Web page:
The Best Ideas For Hosting An Easter Brunch

I've hosted my fair share of holiday parties, and Easter brunch is one I've nearly perfected over the years. I do myself and my guests all a huge favor by preserving my sanity and poise and prepping as much as I can in the days before the party. What makes for a perfect brunch table? A combination of sweet and savory dishes, homemade and store-bought breads and crackers, something light alongside like a simple fruit or green salad, and a decadent dessert that reminds my guests that this isn't just any ordinary brunch — it's an Easter holiday brunch. Oh, and cocktails. Don't forget the cocktails. The meal is served buffet style, and just a few fresh tulips or daffodils in small vases around your house will transform your party into a real spring fling. Ready?

Prepared meats and fish

When serving a meal to guests in the early hours, be kind to yourself. A well-planned combo of make-ahead dishes plus some items you bought premade from the store will ensure that everyone is enjoying their morning. One of my favorite ways to throw together an impressive holiday brunch feast is to let a smoked ham or fish platter take center stage on my table. Organic Prairie makes an excellent organic, bone-in, hardwood-smoked spiral ham that's delivered straight to your door. Pop in the oven for an hour or so, and brunch is served. My family goes gaga for it, and I love using the leftover bone to make a split pea soup.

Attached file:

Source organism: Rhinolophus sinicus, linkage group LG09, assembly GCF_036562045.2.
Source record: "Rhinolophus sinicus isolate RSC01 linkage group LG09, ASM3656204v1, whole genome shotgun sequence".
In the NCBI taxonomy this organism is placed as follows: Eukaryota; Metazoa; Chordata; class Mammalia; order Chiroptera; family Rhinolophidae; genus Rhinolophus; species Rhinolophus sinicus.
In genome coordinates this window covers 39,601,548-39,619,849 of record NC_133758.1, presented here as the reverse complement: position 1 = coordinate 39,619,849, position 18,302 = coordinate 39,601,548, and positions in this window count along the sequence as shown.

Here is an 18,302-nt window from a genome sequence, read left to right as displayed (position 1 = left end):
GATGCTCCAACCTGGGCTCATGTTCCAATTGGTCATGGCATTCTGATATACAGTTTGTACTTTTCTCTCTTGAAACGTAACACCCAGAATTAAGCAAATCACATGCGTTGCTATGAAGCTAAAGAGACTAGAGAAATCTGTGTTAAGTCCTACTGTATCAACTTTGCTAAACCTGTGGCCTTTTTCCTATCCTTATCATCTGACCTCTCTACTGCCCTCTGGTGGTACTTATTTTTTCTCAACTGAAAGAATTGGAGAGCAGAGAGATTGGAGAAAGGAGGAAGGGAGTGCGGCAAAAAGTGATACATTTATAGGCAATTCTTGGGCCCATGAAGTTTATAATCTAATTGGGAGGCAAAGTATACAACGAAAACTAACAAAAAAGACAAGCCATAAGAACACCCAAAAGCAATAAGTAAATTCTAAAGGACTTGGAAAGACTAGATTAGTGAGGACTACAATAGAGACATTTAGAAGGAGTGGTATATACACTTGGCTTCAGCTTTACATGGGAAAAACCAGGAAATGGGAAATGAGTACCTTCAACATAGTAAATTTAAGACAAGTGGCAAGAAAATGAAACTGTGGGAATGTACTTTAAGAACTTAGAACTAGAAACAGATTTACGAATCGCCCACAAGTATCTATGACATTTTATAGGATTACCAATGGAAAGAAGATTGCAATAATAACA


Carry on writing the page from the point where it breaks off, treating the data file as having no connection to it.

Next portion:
Another idea is to take advantage of prepared fish. I make a beautifully arranged platter of sliced, smoked Nova lox, and fish salads like whitefish, tuna, and shrimp. I surround it all with cream cheese, sliced cucumber, tomato, and red onion. This can all be done the night before the party, as long as you cover it well with plastic wrap before storing in the fridge. I serve plenty of sliced bagels, rye bread, rolls, and crackers alongside so guests can make a sandwich or just enjoy a bite or two.